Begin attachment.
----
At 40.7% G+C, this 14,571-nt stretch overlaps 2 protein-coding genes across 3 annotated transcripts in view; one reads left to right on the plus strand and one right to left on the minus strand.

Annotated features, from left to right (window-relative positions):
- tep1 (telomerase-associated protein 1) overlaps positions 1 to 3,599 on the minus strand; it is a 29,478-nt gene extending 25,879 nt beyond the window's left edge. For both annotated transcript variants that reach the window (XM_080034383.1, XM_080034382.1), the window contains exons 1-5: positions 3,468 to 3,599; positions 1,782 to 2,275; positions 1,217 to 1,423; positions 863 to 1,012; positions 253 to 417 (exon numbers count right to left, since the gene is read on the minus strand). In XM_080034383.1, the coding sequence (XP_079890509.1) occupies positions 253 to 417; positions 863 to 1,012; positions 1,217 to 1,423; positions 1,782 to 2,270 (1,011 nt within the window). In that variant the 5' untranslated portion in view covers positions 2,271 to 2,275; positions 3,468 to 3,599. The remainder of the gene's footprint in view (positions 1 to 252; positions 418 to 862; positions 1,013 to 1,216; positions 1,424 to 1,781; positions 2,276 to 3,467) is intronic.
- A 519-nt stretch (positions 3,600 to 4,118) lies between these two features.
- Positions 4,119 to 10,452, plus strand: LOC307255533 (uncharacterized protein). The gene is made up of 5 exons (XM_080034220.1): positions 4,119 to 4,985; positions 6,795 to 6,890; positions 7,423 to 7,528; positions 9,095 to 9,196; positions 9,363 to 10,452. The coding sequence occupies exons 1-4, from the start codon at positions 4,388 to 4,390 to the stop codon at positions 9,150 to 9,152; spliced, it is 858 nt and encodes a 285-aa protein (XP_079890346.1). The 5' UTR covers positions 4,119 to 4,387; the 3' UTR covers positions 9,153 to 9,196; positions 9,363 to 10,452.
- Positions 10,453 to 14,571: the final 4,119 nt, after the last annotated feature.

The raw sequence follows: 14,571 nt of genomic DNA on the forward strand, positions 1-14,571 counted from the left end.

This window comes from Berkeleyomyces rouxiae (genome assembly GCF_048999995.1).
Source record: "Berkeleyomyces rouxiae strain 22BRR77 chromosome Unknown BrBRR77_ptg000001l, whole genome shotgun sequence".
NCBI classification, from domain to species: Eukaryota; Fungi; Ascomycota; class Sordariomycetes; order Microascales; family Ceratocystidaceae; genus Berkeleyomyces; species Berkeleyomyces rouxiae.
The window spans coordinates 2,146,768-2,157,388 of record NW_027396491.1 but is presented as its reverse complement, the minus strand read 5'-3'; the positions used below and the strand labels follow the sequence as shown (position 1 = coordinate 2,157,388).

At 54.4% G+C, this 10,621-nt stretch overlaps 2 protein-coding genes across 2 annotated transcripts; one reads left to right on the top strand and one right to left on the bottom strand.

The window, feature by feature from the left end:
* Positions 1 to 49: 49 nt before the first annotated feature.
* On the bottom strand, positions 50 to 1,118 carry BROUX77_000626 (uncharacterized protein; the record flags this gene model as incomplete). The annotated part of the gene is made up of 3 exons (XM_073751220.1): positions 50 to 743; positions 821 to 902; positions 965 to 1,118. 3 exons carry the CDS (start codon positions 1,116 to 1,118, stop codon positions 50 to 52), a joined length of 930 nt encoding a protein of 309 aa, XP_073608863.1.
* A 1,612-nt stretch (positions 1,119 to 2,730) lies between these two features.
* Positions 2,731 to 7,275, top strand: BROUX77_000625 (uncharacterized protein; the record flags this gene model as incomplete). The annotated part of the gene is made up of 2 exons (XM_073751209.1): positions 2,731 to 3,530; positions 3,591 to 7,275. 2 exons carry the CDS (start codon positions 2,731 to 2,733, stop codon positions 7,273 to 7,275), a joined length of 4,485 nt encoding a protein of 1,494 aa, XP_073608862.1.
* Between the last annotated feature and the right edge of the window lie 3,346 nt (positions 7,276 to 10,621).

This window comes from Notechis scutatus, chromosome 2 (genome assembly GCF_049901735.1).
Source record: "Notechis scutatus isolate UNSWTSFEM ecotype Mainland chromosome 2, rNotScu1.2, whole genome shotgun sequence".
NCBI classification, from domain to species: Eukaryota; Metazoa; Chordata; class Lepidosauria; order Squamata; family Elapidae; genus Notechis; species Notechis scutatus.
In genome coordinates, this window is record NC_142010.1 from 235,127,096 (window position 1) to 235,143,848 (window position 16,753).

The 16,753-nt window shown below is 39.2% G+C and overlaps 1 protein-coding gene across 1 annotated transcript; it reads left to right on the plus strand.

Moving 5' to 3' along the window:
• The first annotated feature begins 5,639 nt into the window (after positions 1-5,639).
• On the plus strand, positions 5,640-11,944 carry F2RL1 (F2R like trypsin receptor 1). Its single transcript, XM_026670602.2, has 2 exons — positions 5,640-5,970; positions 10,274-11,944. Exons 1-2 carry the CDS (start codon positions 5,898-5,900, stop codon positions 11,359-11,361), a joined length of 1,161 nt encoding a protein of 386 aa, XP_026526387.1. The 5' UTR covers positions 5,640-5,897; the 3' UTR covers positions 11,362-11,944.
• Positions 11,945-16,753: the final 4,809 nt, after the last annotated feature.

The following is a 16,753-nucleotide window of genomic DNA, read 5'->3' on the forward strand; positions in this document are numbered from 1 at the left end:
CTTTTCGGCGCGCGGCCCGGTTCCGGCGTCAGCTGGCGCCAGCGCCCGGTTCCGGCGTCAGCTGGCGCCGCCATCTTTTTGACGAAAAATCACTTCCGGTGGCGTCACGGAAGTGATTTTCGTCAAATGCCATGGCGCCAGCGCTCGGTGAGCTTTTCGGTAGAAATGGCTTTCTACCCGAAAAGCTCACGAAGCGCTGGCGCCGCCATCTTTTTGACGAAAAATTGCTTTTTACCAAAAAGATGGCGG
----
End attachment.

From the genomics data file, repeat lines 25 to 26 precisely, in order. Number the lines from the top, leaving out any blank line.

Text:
• The first annotated feature begins 5,639 nt into the window (after positions 1-5,639).
• On the plus strand, positions 5,640-11,944 carry F2RL1 (F2R like trypsin receptor 1). Its single transcript, XM_026670602.2, has 2 exons — positions 5,640-5,970; positions 10,274-11,944. Exons 1-2 carry the CDS (start codon positions 5,898-5,900, stop codon positions 11,359-11,361), a joined length of 1,161 nt encoding a protein of 386 aa, XP_026526387.1. The 5' UTR covers positions 5,640-5,897; the 3' UTR covers positions 11,362-11,944.